The contrast between this and the huge anti-Trump demonstration was not just in size or even in who made up the protest, but it was also a much more sombre and serious affair, with very little in the form of independent home-made placards or banners. There were no music or costumes, and the marchers were happy to carry the “official” placards of the organisers. It was thus lacking the spontaneous expression displayed in the “Carnival of Resistance”.
This counter-protest was billed as a “Unity” march “against Tommy Robinson, Trump and the Far-Right”. It was organised through the traditional channels of the left which showed to have a much narrower appeal than the anti-Trump demonstration of the day before, even though those attending both demonstrations share many of the same concerns.
It is unusual that the fascists would ever outnumber those who opposed them on a nationally-called demonstration. This is in part due to a smart rebranding by the far-right, called the Football Lads Alliance (FLA), tapping into the fringe racist elements that have long existed around football crowds in Britain. The English Defence League (EDL) is a miniscule organisation and was formed and led by Robinson, who broke from the British National Party. The EDL’s activities have featured harassment, intimidation and threats of violence towards Muslims, along with the obvious incitement to racial hatred that is the staple of all far-right groups. The FLA seems to have been created as a recruiting vehicle for the far-right. The FLA’s raising of Tommy Robinson as a victim of the state’s repression has gained some traction. This in part
is because Robinson’s usual defence of white, Christian people in his largely mythical vision of the less diverse Britain of yesteryear, has now been rather effectively combined with a scare around foreign paedophiles, which has proved to have a wider appeal.
Tommy Robinson is a pseudonym used by the leader and founder of the EDL. Under his real name, Stephen Christopher Yaxley-Lennon, Robinson was arrested, charged and imprisoned for contempt of court. This was for consciously trying to disrupt an ongoing criminal trial by putting on his website a film of a group of Muslim men entering court as defendants on charges of running a sex grooming gang.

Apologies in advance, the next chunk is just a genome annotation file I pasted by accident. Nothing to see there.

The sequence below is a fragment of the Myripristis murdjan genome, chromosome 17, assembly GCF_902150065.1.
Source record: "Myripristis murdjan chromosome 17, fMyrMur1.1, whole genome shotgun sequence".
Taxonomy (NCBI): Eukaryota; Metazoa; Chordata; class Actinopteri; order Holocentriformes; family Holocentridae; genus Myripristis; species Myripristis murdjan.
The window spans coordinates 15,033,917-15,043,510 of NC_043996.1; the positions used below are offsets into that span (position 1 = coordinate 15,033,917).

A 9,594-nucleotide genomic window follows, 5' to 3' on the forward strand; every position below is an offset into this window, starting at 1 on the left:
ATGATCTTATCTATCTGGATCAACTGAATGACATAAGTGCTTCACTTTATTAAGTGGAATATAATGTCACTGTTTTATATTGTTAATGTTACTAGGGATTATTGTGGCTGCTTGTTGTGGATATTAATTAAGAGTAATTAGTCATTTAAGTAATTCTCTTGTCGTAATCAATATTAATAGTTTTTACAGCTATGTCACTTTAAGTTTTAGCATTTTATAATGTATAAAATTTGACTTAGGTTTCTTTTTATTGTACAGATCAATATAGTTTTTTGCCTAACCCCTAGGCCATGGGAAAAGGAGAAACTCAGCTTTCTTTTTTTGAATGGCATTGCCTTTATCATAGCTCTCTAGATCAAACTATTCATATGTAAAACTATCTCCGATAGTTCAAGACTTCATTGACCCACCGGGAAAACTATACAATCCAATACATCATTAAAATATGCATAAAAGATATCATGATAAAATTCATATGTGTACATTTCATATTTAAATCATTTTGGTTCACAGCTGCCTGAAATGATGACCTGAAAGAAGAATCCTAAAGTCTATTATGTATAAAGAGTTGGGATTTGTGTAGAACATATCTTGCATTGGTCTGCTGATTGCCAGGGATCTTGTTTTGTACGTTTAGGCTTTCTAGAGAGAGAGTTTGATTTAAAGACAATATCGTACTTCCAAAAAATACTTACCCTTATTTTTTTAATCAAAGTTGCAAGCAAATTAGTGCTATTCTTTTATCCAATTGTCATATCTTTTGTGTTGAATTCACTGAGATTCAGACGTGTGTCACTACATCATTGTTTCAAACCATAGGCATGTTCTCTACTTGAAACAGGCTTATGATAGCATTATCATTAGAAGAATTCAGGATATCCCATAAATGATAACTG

Robinson is also an admirer of Trump, recognising their common white nationalist outlook. This was echoed by one Trump’s ambassadors who called Robinson “the backbone” of the country. Trump has tweeted in defence of Tommy Robinson and railed against the US media for not reporting on his case; Trump, in his Tweet, spoke of the reporting ban that was placed on coverage of the case by a British court (to prevent prejudicing an ongoing trial), as a conspiracy to hush up exposure of Muslim crimes.
The other feature of the “free Tommy Robinson” rally was that the leader of United Kingdom Independence Party (UKIP), Gerard Batten spoke at it. UKIP were a major factor in pressuring the call of the referendum that resulted in Brexit, and their former leader Nigel Farage was famously at a Trump election rally in 2016. Gerard Batten in his speech at this rally spoke in defence of Robinson, and called Muslims rapists and paedophiles.
The blurring of the distinction between far-right and “respectable right” has now made its way to our shores. It already marked the relationship between the alt-right, populated by self-declared Nazis, and the Trump administration. There is a realignment of politics on the right going on in this country that fits the global pattern of the rising prominence of the far-right in political life.